Another worthy mention is the Craghoppers range of fleeces. Made from recycled plastics they are designed for Adventure travel and wilderness excursions. Their fleeces will keep you covered in a variety of conditions and temperatures.

See full range of fleeces

While it’s definitely smart to bring along a fleece jacket, sometimes you might be faced with dealing with much cooler weather with little to no chance of rainfall. In that case, you’ll definitely want to bring along the Rab Microlight Alpine Down Jacket.

The Rab Microlight is excellent to keep in a backpack due to its compressibility. Down-filled jackets compress very tightly, which makes it easy to stuff inside of a backpack. If you feel the temperature drop, you’ll easily be able to reach in your pack and pull out this very warm jacket to continue on your mountain adventure.

The Rab Microlight Alpine can hold up against its nemesis — water. This hoody uses tightly woven "downproof" face fabric with a superb DWR coating. The recycled 700-fill power down has a hydrophobic treatment as well. The hood works efficiently to help keep light rain out of your face. While this jacket isn't waterproof, it is exceptionally water-resistant for a down jacket.
Given the host of features and functionalities of insulated jackets, they can also be worn as outer layers in warmer/mildly wet mountain conditions but the moment rain picks up, you will need your outer layer.

See full range of down jackets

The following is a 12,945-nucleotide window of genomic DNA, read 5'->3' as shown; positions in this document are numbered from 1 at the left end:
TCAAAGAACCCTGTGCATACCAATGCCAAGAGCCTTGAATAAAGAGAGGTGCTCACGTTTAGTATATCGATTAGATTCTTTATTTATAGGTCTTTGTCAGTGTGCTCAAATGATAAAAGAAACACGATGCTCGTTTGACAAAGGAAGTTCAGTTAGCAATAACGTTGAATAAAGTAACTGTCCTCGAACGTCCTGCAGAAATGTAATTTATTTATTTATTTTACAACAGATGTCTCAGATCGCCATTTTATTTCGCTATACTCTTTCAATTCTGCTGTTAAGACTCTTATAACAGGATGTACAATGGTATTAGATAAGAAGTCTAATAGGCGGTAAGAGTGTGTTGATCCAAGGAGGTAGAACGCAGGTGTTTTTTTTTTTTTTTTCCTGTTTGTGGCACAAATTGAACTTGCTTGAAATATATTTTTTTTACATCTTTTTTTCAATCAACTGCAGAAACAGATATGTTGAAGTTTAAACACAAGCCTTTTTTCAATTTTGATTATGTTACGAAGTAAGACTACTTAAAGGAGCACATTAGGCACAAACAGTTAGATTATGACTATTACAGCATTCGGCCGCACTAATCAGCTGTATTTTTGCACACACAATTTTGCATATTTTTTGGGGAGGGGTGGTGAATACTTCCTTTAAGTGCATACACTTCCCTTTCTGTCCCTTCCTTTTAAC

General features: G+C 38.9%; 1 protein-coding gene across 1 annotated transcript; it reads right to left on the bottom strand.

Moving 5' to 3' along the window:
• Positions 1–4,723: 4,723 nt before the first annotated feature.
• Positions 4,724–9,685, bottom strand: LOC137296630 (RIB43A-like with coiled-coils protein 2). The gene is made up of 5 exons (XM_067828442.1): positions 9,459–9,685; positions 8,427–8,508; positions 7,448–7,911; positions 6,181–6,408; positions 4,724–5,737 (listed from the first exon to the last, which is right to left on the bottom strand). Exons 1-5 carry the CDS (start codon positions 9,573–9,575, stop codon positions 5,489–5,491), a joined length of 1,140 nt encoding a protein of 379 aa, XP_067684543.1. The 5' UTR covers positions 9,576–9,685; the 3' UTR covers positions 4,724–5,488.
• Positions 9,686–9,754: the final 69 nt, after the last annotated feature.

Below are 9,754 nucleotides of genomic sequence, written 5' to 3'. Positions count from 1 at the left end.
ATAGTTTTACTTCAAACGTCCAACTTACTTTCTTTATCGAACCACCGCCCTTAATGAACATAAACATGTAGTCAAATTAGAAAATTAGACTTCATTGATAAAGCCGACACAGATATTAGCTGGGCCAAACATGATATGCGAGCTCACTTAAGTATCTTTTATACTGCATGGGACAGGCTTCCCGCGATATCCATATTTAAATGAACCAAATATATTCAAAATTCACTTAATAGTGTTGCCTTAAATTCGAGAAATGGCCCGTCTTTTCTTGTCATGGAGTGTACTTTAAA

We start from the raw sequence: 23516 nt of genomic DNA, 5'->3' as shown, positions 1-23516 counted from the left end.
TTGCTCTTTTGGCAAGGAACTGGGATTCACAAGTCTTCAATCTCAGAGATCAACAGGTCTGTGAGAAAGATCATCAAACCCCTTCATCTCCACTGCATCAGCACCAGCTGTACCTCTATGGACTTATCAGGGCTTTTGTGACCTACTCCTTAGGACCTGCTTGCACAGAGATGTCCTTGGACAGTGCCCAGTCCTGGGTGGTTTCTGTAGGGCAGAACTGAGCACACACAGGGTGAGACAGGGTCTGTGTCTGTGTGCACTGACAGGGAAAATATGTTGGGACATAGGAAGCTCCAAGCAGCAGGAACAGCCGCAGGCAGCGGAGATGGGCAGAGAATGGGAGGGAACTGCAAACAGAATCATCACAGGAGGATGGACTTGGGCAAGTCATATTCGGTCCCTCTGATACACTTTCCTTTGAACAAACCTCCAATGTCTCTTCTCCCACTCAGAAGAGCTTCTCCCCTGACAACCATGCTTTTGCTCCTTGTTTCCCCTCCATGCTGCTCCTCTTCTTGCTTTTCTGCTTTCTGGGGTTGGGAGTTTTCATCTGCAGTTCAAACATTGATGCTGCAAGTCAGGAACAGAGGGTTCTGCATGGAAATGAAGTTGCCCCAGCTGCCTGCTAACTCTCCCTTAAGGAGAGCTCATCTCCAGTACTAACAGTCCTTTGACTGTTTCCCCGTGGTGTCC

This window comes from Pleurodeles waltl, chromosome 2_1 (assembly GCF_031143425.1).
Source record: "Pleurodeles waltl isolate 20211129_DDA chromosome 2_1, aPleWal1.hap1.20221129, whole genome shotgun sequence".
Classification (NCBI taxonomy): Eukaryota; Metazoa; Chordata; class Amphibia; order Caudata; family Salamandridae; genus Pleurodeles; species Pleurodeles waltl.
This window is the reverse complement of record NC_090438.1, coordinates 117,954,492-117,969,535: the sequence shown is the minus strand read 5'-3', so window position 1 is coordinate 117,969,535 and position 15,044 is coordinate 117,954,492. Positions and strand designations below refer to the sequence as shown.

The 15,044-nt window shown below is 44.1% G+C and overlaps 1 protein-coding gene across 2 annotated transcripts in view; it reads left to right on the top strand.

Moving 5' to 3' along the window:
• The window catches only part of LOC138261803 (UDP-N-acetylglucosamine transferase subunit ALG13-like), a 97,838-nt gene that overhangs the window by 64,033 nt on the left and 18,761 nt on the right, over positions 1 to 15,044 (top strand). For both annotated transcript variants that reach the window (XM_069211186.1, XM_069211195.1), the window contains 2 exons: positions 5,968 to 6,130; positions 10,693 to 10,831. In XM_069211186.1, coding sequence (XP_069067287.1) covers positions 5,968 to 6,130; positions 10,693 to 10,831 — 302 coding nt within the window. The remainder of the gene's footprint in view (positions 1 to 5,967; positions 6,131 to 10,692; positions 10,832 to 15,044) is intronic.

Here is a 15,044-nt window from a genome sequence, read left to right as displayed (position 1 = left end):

As an alternative to down jackets you can also choose a synthetic insulation jacket and for a wind resistant solution a softshell jacket will work well.



The final piece of your mountain layering system is the outer layer. Outer layers are a must have in alpine environments, because the weather can change in an instant, especially in the afternoons. Thunderstorms regularly visit high mountain peaks during the summer, so it’s important that you bring a waterproof outer layer to stay dry and safe.


The Rab Downpour Eco Jacket is perfect for keeping you dry, in mild conditions. Highly packable and windproof, the jacket is effective in changing conditions.

It comes standard with ventilation zippers near the armpits, which will help you control the warmth inside of your jacket as you’re hiking through the rain.
Two great lightweight rain jackets that you can consider for wet conditions:
1. Rab Downpour Eco Jacket
2. Rab Downpour Plus 2.0 Jacket



Through years of innovation and development we are now seeing an emergence of a new category in adventure travel apparel which is the Insulated Waterproof Jackets. Rab Valiance Jacket, Rab Batura Jacket or the Rab Arctus Parka to name a few.

These multi-functional jackets are perfect when moving about in cold hill towns, sitting in the mountain wilderness for long hours to catch the right shot or when going on a backcountry bushcraft trip. Their rugged waterproof outer coupled with down or synthetic insulation delivers all-around protection so you can focus on your objective.

See full range of outdoor jackets



Layering for summer mountain adventures can seem like an overwhelming task, but when you break it down into those three elements of base, middle, and outer layer, you can properly plan for the environment and conditions you plan on encountering. The best part about layering is that it allows you to be comfortable, no matter what the weather does. And while summer conditions are usually not as harsh as winter conditions, they can change quickly, so make sure you’re prepared for whatever nature throws at you!